Maybe it’s age, maybe it’s ripples from Pao, maybe it was the conversation that started when Sheryl Sandberg did stand up and identify herself as a female executive in writing “LeanIn.” Maybe it’s the bro economy, maybe it’s reports of much more aggressive sexual harassment and even violence against women coming out in tech. Maybe it’s the Trump Administration too. Whatever it is, women in the prime of their career are increasingly having an about face on what your responsibility is when you are part of that 3% of women CEOs who’ve raised venture capital.

Singh Cassidy’s realization that simply being a woman in tech wasn’t enough to change things came a few years ago.  The move came out of conversations she had with VCs about the persistent gender imbalance in the Valley.

They’d talk up investments in STEM education, and Singh Cassidy would point out that there are plenty of CEOs, senior execs, VCs, and board members who aren’t engineers. She pointed out that you could impact 100% of startups in the Valley today by focusing in on the boards. VCs would tell her that some industry-wide push to do this was a great idea, but ultimately they were just going to focus on their own firm. “The conversations went nowhere,” she says. “In the second quarter of 2016, there was yet another cover story on how terrible it is for women in tech. On the one hand I agree, but it’s also been a great place for me.”

She started The Boardlist, a company that collects peer-nominated profiles of women that are absolutely qualified to be on boards. It launched publicly about a year ago, and  Since then, companies have opened 250 searches on the Boardlist, and about 1600 women have been nominated by a community of some 1000 “endorsing members” that include CEOs, senior execs and VCs. She believes the Boardlist has “influenced” some 61 placements, although it can be hard to track.  

In its first quarter report, released today, The Boardlist says that 24 open tech company board seats were filled by women, eight of whom were featured on their site. The range has been between seven and 23 a quarter. “There is no doubt we are trending upward,” she says. In particular, unicorns are making progress, she says. When they first started tracking the class 38% of unicorns had one woman on their board, and now 45% do, she says.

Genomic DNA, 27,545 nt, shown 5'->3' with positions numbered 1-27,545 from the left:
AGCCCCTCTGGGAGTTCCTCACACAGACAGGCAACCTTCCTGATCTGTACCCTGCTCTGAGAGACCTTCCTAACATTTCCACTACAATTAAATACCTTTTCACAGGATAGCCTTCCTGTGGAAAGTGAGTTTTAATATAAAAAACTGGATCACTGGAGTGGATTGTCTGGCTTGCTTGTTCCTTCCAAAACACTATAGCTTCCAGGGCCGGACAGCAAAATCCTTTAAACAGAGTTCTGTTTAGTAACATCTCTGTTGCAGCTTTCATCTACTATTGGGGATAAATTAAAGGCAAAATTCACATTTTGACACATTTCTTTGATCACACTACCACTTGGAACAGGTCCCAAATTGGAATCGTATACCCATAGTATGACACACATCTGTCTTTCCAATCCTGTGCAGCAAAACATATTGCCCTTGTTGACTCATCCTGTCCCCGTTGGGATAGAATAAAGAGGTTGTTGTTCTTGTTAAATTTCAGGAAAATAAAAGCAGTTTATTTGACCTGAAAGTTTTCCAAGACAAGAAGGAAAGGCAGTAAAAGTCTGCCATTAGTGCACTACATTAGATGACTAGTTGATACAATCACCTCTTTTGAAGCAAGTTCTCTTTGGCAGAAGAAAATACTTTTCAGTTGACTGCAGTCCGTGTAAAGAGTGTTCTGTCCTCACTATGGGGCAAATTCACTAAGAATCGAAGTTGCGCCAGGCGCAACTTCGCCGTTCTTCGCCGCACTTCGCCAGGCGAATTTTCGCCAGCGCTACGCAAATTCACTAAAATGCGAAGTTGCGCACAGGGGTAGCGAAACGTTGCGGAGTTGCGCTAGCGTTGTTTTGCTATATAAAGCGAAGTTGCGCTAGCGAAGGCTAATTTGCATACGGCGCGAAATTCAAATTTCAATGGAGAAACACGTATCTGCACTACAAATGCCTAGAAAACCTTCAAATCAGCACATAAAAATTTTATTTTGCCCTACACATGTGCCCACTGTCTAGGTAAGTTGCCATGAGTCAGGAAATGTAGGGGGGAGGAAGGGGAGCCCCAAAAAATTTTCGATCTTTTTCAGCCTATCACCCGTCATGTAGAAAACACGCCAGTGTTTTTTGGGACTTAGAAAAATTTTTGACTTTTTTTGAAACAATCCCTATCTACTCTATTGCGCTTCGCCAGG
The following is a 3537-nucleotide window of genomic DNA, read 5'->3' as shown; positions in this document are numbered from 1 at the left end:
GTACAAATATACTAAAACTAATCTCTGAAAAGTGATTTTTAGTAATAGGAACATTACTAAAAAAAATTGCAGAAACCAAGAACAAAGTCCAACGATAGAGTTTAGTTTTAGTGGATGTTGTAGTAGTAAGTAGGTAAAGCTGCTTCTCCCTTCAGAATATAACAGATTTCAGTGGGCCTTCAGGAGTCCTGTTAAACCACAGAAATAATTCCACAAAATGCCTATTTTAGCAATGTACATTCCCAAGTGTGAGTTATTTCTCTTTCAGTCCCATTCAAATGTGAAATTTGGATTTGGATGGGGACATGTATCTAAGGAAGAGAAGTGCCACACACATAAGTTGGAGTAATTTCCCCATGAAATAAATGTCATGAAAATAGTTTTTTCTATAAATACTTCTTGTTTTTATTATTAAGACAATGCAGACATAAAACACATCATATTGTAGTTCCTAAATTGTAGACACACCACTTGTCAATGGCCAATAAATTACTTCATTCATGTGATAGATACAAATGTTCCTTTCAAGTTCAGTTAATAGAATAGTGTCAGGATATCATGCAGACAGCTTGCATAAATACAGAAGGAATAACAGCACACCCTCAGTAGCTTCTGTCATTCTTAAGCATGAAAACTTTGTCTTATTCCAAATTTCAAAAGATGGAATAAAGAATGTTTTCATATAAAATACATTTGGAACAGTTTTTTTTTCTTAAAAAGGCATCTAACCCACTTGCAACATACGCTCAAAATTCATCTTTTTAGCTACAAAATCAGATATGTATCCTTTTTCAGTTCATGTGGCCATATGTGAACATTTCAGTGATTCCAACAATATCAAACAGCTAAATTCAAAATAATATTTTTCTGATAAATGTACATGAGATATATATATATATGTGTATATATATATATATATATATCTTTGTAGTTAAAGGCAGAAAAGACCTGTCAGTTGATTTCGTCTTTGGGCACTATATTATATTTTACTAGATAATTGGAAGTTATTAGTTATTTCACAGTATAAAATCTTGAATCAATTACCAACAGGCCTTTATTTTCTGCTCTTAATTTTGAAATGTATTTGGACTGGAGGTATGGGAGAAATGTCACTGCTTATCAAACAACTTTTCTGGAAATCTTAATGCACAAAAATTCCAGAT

I asked if the 20-something Singh Cassidy would have ever imagined herself building something so…. well, feminist. “Even the 40-year-old me would be surprised I’m doing it,” she says. “Like everyone, my first goal has been to build a career of impact as a leader, not a female leader or a female entrepreneur, just a leader full stop. I don’t think this was something I was even attuned to. I am totally shocked that this is something I pursued. That narrative on women in tech that started after LeanIn, just continued. At some point, I realized I had a lot to say and I was just sitting on the sidelines. Why am I afraid to say something? That people will perceive me as less if I talk about women’s issues?”

Clearly, she got over it. She’s even becoming a believer that the government needs to do more to hold companies accountable. She’s not quite to the point of embracing quotas, but is swayed by the approach of governments like the UK and Australia where governments have “comply or explain” pressure on companies to add more diversity to boards. “Quota is a pretty scary word,” she says. “‘Comply and explain’ is a step before that, where you have the threat of the penalty versus the actual penalty. We need some level of accountability.”